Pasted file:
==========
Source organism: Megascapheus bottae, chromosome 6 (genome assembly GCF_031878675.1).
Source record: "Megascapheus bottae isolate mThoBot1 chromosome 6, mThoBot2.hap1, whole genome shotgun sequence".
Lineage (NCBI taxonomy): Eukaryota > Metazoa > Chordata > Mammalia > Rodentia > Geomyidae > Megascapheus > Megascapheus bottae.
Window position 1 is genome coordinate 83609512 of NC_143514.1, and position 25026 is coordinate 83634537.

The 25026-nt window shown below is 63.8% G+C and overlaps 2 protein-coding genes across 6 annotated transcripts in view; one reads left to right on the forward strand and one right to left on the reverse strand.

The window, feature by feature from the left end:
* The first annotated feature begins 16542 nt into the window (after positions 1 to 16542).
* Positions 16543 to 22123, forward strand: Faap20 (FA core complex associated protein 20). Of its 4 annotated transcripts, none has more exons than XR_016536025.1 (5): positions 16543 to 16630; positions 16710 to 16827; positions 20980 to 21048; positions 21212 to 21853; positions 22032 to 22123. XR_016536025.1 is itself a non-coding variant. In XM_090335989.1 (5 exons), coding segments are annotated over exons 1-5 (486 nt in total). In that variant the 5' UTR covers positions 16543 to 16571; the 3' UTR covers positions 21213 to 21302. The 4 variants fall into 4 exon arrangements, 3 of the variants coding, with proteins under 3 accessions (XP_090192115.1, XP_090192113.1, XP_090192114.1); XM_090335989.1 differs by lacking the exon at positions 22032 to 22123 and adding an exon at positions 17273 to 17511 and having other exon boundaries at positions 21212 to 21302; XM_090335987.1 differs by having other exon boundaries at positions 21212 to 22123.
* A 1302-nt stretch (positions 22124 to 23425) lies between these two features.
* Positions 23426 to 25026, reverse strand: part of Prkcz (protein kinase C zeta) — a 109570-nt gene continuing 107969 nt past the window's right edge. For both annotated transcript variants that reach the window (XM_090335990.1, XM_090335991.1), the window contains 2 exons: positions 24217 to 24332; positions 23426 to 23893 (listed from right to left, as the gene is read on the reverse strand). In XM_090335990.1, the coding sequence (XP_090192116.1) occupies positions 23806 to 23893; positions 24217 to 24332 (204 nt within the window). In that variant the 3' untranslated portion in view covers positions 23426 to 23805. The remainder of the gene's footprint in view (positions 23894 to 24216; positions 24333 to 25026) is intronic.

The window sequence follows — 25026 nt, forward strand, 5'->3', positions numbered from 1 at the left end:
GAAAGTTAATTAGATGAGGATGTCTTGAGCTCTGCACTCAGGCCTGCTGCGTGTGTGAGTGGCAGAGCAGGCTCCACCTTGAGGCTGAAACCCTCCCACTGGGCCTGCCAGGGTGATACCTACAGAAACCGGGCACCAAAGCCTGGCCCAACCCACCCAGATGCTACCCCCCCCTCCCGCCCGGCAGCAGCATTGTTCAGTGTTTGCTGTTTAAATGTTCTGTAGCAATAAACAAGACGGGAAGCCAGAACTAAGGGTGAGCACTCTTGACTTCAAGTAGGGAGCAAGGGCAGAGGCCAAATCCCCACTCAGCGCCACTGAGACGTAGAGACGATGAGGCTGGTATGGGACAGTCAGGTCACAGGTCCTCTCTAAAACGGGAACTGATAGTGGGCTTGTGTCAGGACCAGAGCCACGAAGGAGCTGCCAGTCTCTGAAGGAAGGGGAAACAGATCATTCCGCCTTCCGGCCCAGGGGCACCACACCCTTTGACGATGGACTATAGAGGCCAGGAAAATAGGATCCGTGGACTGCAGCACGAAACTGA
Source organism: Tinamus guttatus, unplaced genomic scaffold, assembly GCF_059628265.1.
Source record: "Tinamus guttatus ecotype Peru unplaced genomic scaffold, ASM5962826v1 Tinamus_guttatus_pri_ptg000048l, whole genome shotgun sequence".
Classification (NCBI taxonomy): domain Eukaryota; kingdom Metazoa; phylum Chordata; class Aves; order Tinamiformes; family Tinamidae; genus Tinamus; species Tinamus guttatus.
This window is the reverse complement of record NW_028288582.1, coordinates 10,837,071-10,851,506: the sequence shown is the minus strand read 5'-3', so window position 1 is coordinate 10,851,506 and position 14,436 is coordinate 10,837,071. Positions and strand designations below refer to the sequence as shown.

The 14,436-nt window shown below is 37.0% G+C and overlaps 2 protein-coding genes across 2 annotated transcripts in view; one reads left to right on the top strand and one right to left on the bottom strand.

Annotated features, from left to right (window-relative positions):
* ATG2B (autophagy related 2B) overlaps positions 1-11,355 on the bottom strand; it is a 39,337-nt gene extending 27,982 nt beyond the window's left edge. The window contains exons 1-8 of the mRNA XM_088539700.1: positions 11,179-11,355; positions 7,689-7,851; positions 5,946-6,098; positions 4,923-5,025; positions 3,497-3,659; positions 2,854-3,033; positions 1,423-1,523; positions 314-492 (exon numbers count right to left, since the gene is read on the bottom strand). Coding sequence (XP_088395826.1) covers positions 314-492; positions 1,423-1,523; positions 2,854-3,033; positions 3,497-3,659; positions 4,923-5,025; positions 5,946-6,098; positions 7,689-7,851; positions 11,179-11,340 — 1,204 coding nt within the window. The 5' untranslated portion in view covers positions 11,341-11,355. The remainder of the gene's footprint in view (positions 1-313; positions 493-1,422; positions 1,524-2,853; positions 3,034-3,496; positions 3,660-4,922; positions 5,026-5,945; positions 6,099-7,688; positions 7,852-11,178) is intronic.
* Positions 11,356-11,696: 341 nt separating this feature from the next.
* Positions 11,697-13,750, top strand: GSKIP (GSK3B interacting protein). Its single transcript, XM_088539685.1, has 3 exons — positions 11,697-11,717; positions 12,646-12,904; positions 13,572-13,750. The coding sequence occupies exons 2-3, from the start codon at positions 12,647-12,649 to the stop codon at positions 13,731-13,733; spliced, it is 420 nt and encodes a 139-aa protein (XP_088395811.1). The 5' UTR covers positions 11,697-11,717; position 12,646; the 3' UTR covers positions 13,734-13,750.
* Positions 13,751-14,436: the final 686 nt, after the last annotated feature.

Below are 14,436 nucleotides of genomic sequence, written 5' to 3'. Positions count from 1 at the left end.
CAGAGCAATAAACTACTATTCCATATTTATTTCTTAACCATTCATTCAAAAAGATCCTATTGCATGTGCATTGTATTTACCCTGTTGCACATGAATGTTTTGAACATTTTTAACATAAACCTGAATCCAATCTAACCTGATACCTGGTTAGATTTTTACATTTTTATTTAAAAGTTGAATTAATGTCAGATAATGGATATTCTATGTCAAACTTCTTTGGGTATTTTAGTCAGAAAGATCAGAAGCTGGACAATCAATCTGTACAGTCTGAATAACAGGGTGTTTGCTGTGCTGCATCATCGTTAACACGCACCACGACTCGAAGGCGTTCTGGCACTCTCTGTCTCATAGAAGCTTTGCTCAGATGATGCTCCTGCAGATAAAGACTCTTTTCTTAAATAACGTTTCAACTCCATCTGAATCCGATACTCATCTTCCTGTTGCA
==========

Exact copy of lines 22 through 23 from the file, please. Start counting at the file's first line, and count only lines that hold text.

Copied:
* Positions 13,751-14,436: the final 686 nt, after the last annotated feature.

Below are 14,436 nucleotides of genomic sequence, written 5' to 3'. Positions count from 1 at the left end.